- Maurice Ravel – painting a visual picture with a musical piece, and the power of achieving virtuoso technique
- Russ Shipton – whose book ‘The Complete Guitar Player’ gave me my first finger-picking experience
- Kip Whitehead – my awesome guitar teacher who taught me everything from theory to technique to spirituality in music
- Troy Stettina – whose speed lead technique books taught me the importance of doing drills in order to gain speed through muscle memory
- Bruce Lee – merged several different styles of martial art to create one effective composite fighting style in jeet-kune-do (ok not technically a musician, but he was an awesome dancer!)
I also took great inspiration from Devendra Banhart’s folk music compilation, ‘Golden Apples Of The Sun’ of 2004. This album revealed the emerging sound of the modern folk scene in the United States, which represented a revival of the folk roots scene from the 1960’s, but with a modern and quirky spin that gave it a fresh sound. As far as genre-ists go, the scene was labelled as ‘New Weird America’ and ‘Freak Folk’, but genres aren’t that important!
Fingerstyle is a very old way of guitar-playing. Indeed, classical guitar grades feature the implementation of finger-picking. Spanish flamenco style and traditional African guitar also use such techniques, but it was the blues, jazz and country music of twentieth century America that brought a modern and contemporary spin to the style. The technique that I have developed involve a combination of fingerstyle with open strings, open-tunings, capo use, percussive technique and use of digital looping technology. This all starts with an introduction to the arpeggiated finger-picking technique that I utilise.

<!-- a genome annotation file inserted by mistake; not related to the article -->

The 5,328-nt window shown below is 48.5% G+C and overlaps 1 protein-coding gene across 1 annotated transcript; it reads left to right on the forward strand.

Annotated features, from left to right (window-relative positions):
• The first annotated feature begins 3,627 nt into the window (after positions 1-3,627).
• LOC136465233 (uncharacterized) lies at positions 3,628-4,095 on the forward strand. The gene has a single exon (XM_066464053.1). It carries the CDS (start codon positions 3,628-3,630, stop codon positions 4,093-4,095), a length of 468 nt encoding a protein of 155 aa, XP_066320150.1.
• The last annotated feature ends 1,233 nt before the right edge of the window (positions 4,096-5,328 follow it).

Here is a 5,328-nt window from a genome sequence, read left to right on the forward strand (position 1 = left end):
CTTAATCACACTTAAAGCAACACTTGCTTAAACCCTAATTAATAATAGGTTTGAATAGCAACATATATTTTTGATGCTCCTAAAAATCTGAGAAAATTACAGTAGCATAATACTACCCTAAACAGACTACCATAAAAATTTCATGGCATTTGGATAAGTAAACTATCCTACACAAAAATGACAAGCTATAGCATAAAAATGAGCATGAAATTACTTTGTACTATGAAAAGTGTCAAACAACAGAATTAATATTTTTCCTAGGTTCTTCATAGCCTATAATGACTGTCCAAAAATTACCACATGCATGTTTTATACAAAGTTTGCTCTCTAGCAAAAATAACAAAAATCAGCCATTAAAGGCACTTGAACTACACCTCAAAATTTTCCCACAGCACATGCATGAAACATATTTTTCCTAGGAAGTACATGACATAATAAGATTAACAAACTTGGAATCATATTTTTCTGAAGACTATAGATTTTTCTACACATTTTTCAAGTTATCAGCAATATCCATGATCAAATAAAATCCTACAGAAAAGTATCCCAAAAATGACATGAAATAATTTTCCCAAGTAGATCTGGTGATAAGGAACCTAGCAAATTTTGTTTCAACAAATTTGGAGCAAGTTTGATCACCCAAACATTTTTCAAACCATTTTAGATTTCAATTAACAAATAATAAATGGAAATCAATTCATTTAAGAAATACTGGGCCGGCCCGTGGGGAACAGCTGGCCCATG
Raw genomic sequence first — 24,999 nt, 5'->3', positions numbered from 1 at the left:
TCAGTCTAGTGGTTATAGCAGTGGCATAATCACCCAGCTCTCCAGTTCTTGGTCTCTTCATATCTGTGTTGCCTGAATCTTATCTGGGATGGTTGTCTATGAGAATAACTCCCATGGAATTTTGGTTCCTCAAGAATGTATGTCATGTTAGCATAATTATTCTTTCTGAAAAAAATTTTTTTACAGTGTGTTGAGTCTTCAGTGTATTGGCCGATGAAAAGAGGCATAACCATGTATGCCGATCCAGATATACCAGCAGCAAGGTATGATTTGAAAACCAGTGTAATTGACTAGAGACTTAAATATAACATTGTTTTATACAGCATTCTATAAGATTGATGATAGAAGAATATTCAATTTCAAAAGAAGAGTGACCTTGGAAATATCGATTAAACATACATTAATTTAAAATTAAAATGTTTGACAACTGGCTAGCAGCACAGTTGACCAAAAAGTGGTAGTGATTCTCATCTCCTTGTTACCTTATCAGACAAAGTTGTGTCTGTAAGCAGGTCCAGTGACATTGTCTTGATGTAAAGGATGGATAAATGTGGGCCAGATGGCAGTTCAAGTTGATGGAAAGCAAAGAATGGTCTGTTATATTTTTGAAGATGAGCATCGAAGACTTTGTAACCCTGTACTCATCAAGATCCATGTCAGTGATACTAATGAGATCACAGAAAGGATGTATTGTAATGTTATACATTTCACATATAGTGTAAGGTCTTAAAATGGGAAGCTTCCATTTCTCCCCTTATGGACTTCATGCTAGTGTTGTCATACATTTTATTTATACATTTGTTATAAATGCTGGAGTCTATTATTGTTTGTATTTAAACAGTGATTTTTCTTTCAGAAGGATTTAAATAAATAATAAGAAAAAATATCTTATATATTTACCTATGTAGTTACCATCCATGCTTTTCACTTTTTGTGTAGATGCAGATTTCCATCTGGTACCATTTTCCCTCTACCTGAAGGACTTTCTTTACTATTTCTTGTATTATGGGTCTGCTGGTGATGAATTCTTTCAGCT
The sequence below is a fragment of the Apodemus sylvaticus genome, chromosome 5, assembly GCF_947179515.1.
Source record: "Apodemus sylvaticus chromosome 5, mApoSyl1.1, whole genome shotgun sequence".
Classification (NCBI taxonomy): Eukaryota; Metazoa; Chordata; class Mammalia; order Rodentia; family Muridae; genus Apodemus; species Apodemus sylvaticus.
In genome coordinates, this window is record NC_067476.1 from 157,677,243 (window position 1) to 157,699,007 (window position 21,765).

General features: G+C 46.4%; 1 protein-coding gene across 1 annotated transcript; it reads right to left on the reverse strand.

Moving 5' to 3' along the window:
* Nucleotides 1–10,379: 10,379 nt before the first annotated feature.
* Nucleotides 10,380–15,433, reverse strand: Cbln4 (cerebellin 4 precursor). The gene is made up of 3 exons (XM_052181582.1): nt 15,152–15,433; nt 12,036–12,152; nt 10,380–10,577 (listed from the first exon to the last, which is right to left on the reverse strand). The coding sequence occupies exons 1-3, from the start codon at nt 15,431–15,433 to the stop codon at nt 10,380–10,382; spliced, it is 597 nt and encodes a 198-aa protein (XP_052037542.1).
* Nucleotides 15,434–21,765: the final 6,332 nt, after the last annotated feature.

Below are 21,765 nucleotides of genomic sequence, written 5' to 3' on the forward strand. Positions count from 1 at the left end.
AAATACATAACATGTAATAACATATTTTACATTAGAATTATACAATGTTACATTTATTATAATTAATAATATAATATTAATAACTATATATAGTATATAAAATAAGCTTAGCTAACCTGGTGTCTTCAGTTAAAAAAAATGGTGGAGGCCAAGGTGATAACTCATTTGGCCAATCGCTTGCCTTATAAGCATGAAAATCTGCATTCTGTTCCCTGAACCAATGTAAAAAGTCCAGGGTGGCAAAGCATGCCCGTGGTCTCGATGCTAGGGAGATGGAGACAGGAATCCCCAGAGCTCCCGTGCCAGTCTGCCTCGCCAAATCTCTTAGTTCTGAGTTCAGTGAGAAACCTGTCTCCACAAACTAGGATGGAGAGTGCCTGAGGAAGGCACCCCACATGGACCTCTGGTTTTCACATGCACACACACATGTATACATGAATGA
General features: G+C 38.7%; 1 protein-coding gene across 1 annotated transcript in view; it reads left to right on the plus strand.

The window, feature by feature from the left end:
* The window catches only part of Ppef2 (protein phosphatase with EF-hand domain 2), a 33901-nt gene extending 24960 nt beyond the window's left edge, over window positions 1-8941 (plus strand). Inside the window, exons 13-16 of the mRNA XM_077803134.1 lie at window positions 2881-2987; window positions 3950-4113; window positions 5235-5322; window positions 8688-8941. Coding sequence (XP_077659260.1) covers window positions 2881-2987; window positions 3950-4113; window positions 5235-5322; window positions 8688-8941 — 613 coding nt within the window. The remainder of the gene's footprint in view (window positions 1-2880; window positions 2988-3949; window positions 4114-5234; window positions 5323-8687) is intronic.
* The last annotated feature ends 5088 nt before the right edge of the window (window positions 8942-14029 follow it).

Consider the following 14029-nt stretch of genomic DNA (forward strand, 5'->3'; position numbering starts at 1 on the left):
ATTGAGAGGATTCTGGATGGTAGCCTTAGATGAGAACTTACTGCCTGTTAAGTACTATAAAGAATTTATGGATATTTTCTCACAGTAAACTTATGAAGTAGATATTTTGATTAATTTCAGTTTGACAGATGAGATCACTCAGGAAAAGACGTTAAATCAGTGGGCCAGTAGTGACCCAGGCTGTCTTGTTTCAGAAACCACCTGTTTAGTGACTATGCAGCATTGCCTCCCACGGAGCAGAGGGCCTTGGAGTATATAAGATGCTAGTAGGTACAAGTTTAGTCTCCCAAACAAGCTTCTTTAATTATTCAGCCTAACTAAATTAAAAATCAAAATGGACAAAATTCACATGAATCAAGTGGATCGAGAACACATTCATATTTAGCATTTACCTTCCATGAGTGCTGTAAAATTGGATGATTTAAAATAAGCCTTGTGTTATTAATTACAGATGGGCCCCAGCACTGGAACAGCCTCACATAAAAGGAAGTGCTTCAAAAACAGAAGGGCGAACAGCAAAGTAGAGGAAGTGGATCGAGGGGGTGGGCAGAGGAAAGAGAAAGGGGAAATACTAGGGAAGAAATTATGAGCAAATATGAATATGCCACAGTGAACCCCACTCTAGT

In folk guitar, there are two schools of thought when it comes to right-hand technique. The conventional style is known as ‘Travis Picking’. This involves allowing the hand to anchor onto the guitar body by resting the little finger on the guitar surface on the far side of the strings. Then the thumb, index and middle finger are free to pluck strings. This strategy allows the guitarist to achieve stability with the guitar, and accuracy with the string-picking. However, I favour using a free-hand technique, where the hand doesn’t rest on any part of the guitar. Contact is made with the strings directly without the use of anchoring. With practice, the whole arm develops an awareness of where the strings are without the need for an anchor-point. Travis pickers will argue that this is wrong, but then they can’t do things like pluck five strings at the same time or play five-finger arpeggios, so stick with me on this one!